Independent team player

My learning journey continues…

One of the most exciting things about working as an independent learning practitioner, trainer and consultant is choosing when, and who, you want to work with.  Sometimes it’s lovely to design and work on your own and serve your clients with solutions that meet their business needs.  In our super-fast connected world, social media means that you’re never really that very far away from a professional colleague – or two, especially when working on your own isn’t motivating enough for you anymore.

Remaining independent and working for yourself can be exciting and lonely in equal amounts.

Now it seems, it’s becoming more and more popular for independent practitioners to work collaboratively.  Whether it’s working together on a client project or speaking at conferences on the stage with a colleague,  learning to work as part of a team again after spending time on your own, can be challenging.

  • How do you retain your hard-fought independence when you now face working within someone else’s business brand?  And do you even want to?
  • How do you feel about having to discuss everything with others before making a decision, when you could do this on your own before?
  • What if you get too used to working as a team player and it makes it hard for you to work independently again?

These are great questions and certainly ones to be considered when you work as an independent practitioner.  Since I started working on my own in 2002, there have been many times when I am asked to be part of a short-term project-led team, and I love the challenge.  Even more so when the team members come from many different disciplines and cultural backgrounds and countries.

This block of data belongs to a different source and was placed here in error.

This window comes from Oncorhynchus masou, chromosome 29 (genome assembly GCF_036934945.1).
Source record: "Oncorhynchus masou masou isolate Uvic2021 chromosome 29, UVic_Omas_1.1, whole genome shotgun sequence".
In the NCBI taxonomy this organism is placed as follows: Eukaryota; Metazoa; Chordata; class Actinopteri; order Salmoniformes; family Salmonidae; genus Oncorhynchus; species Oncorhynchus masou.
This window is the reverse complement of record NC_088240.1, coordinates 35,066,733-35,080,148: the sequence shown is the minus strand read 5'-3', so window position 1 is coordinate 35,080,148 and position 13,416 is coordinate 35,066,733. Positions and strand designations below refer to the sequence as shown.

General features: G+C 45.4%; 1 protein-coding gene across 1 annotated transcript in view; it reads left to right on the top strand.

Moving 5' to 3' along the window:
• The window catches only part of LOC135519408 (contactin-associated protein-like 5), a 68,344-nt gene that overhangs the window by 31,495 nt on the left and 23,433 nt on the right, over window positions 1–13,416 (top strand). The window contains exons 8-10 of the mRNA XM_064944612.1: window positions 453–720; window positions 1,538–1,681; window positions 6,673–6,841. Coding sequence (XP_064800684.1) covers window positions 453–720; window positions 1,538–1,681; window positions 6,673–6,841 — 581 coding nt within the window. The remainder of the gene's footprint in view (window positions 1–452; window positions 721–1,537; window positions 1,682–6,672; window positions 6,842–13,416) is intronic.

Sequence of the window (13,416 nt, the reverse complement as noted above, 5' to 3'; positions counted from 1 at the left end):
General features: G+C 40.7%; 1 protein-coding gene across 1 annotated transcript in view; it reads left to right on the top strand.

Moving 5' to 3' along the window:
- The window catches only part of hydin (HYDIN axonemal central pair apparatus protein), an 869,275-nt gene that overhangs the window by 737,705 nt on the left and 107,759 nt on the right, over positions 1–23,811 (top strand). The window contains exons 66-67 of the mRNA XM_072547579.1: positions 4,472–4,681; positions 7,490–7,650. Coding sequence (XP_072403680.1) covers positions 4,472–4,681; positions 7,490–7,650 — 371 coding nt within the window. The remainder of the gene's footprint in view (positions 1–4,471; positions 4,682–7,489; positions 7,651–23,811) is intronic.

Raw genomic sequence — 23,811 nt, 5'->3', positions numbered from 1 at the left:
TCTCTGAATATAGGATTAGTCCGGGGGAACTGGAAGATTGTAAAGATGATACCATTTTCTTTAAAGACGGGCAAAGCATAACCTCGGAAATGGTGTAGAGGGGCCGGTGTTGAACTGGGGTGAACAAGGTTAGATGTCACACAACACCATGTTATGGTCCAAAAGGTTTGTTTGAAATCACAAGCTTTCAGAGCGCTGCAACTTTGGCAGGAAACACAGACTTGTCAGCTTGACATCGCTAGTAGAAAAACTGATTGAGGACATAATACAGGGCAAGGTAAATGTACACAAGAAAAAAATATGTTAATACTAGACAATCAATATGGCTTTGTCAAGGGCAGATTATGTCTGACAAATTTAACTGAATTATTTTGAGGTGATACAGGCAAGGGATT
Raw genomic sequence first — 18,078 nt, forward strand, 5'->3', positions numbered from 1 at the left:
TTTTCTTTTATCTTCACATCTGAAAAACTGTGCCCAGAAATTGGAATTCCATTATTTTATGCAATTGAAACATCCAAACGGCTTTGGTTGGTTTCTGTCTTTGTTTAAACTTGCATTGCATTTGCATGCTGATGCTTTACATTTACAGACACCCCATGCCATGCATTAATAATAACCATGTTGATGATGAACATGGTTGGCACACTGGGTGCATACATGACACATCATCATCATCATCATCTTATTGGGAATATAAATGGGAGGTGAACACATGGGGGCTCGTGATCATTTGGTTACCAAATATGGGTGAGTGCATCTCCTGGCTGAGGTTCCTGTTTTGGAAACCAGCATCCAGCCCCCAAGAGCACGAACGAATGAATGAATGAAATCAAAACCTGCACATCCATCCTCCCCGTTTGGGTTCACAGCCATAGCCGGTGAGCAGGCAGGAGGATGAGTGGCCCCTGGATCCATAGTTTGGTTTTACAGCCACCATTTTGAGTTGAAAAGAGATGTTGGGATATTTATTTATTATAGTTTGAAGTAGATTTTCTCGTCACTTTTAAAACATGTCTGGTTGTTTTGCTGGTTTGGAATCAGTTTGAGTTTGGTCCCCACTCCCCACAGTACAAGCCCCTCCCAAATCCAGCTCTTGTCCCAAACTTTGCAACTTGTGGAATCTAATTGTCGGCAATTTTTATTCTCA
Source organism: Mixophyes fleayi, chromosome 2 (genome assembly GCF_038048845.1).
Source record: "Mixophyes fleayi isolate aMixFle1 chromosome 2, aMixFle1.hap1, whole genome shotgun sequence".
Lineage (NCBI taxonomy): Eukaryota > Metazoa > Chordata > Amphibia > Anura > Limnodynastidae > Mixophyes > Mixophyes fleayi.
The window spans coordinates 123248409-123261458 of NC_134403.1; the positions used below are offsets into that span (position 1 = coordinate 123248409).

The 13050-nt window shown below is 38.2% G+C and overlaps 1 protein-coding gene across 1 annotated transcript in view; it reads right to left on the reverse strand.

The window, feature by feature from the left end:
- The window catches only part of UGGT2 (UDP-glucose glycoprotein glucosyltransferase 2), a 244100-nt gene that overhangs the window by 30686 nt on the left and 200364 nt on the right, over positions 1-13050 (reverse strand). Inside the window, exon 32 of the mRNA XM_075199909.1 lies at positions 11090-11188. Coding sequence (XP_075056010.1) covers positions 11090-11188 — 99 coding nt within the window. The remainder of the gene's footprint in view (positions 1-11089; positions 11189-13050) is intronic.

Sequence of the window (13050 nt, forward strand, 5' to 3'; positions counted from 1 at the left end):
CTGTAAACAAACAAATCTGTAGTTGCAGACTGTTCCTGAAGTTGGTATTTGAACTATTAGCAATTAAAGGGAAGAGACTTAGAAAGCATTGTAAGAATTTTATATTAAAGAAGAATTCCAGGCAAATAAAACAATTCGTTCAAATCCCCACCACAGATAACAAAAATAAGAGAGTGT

Well for three reasons.

  • Firstly, it is great to re-use the very management and leadership skills that I train others in and remind myself of the days when I was a real manager of people (in my last substantive role before becoming an independent).  The text book tells you how to manage people, however, really managing people is such a fluid and changeable skill that it needs to be practised regularly to keep it fresh and current and in order to understand its complexities.
  • Secondly, it is so easy to become insular when you work independently.  We would all like to think that we retain a certain level of objectivity, however, it can become harder and harder the longer that we work as an independent.  Seeing things from a different perspective and acknowledging feedback from others without feeling like we want to defend our position is very often what we ask learners to do in a training session.  Working in a team again can revitalise this skill in us once more.
  • Thirdly, being held accountable for your actions (as part of a short-term team working arrangement as opposed to being part of a mastermind group which approaches it a little differently) re-teaches us the very skills that we trainers pride ourselves in. Skills such as listening, communicating, project managing, time managing and negotiating.

Working as part of a team again after time on your own can be challenging, but so rewarding.  I am really looking forward to my next new adventure working with two of my trans-national project team members PLUS a virtual team of twenty trainers, coaches and facilitators on a new and exciting project funded by the European Commission.

Fingers crossed that we all come out of this enriched by the experience.

Until next time ~ happy learning!




Józefa Fawcett

Professional Trainer, Learning Specialist Designer & Voice-Over